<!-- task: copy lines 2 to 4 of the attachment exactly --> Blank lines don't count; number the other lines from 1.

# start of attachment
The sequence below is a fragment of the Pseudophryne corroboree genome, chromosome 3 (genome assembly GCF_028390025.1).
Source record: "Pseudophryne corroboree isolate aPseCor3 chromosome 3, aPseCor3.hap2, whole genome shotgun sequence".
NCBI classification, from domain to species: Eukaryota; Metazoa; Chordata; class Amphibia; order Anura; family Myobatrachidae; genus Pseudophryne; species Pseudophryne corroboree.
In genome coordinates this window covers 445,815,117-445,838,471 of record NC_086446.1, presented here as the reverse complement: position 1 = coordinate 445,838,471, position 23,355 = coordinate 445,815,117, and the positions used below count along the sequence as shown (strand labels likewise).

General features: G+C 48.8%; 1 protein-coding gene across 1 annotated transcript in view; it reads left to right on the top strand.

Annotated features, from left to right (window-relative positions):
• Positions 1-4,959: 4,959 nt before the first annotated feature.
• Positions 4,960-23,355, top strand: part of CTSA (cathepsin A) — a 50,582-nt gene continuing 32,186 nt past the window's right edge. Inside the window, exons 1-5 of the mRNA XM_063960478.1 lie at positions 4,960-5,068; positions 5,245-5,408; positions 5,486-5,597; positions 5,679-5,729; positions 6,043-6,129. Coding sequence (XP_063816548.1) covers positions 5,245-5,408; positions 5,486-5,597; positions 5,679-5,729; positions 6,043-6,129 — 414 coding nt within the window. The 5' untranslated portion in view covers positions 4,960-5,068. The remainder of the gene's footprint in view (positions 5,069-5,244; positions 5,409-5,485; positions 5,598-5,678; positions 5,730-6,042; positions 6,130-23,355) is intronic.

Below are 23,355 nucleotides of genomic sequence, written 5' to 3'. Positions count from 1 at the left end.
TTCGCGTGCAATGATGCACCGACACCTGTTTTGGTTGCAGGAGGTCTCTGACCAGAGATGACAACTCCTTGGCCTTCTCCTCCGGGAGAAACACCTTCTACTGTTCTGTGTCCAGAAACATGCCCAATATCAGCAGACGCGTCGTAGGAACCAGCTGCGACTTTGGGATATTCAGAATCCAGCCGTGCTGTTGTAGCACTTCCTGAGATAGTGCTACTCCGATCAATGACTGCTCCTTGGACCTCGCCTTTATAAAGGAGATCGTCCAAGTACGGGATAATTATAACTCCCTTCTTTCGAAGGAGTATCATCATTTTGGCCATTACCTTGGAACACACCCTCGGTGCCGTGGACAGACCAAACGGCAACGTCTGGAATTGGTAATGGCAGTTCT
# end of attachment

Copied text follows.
Source record: "Pseudophryne corroboree isolate aPseCor3 chromosome 3, aPseCor3.hap2, whole genome shotgun sequence".
NCBI classification, from domain to species: Eukaryota; Metazoa; Chordata; class Amphibia; order Anura; family Myobatrachidae; genus Pseudophryne; species Pseudophryne corroboree.
In genome coordinates this window covers 445,815,117-445,838,471 of record NC_086446.1, presented here as the reverse complement: position 1 = coordinate 445,838,471, position 23,355 = coordinate 445,815,117, and the positions used below count along the sequence as shown (strand labels likewise).